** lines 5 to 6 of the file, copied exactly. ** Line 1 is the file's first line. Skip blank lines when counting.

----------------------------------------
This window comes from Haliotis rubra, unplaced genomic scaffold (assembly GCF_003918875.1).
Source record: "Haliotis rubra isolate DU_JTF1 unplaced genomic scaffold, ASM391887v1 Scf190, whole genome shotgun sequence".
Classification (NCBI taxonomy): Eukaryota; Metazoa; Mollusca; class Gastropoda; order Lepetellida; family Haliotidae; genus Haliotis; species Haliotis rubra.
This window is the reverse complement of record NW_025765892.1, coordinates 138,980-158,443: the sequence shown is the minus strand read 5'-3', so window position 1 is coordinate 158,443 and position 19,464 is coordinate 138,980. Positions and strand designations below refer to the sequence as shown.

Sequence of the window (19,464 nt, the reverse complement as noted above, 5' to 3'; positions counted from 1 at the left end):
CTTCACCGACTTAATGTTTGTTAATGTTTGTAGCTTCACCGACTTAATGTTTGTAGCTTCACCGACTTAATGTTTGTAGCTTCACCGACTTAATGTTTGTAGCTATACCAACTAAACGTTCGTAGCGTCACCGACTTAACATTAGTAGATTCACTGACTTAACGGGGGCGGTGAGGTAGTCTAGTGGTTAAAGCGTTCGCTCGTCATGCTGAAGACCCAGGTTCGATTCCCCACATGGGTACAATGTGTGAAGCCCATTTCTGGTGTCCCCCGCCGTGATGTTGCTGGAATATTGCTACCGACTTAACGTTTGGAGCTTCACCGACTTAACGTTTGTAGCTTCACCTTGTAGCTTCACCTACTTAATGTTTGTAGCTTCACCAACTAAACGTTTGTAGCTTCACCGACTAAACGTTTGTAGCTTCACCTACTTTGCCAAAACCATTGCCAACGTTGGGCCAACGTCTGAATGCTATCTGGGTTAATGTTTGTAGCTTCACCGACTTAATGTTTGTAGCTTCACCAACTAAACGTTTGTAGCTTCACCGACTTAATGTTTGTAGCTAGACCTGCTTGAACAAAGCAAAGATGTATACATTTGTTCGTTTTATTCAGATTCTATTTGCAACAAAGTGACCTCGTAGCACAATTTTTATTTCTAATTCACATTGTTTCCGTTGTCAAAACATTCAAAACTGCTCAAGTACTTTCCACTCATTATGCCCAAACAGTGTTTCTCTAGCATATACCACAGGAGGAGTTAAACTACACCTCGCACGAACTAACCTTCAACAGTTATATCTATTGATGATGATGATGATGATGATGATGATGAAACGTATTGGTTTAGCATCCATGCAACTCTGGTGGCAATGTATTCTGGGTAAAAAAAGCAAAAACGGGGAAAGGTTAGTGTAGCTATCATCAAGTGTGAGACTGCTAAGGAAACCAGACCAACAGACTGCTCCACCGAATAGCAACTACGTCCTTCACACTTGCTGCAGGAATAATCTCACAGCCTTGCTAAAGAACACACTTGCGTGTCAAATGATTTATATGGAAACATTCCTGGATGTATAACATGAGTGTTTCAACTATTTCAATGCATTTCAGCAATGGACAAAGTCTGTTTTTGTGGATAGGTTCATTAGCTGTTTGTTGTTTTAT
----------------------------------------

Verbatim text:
Sequence of the window (19,464 nt, the reverse complement as noted above, 5' to 3'; positions counted from 1 at the left end):
CTTCACCGACTTAATGTTTGTTAATGTTTGTAGCTTCACCGACTTAATGTTTGTAGCTTCACCGACTTAATGTTTGTAGCTTCACCGACTTAATGTTTGTAGCTATACCAACTAAACGTTCGTAGCGTCACCGACTTAACATTAGTAGATTCACTGACTTAACGGGGGCGGTGAGGTAGTCTAGTGGTTAAAGCGTTCGCTCGTCATGCTGAAGACCCAGGTTCGATTCCCCACATGGGTACAATGTGTGAAGCCCATTTCTGGTGTCCCCCGCCGTGATGTTGCTGGAATATTGCTACCGACTTAACGTTTGGAGCTTCACCGACTTAACGTTTGTAGCTTCACCTTGTAGCTTCACCTACTTAATGTTTGTAGCTTCACCAACTAAACGTTTGTAGCTTCACCGACTAAACGTTTGTAGCTTCACCTACTTTGCCAAAACCATTGCCAACGTTGGGCCAACGTCTGAATGCTATCTGGGTTAATGTTTGTAGCTTCACCGACTTAATGTTTGTAGCTTCACCAACTAAACGTTTGTAGCTTCACCGACTTAATGTTTGTAGCTAGACCTGCTTGAACAAAGCAAAGATGTATACATTTGTTCGTTTTATTCAGATTCTATTTGCAACAAAGTGACCTCGTAGCACAATTTTTATTTCTAATTCACATTGTTTCCGTTGTCAAAACATTCAAAACTGCTCAAGTACTTTCCACTCATTATGCCCAAACAGTGTTTCTCTAGCATATACCACAGGAGGAGTTAAACTACACCTCGCACGAACTAACCTTCAACAGTTATATCTATTGATGATGATGATGATGATGATGATGATGAAACGTATTGGTTTAGCATCCATGCAACTCTGGTGGCAATGTATTCTGGGTAAAAAAAGCAAAAACGGGGAAAGGTTAGTGTAGCTATCATCAAGTGTGAGACTGCTAAGGAAACCAGACCAACAGACTGCTCCACCGAATAGCAACTACGTCCTTCACACTTGCTGCAGGAATAATCTCACAGCCTTGCTAAAGAACACACTTGCGTGTCAAATGATTTATATGGAAACATTCCTGGATGTATAACATGAGTGTTTCAACTATTTCAATGCATTTCAGCAATGGACAAAGTCTGTTTTTGTGGATAGGTTCATTAGCTGTTTGTTGTTTTAT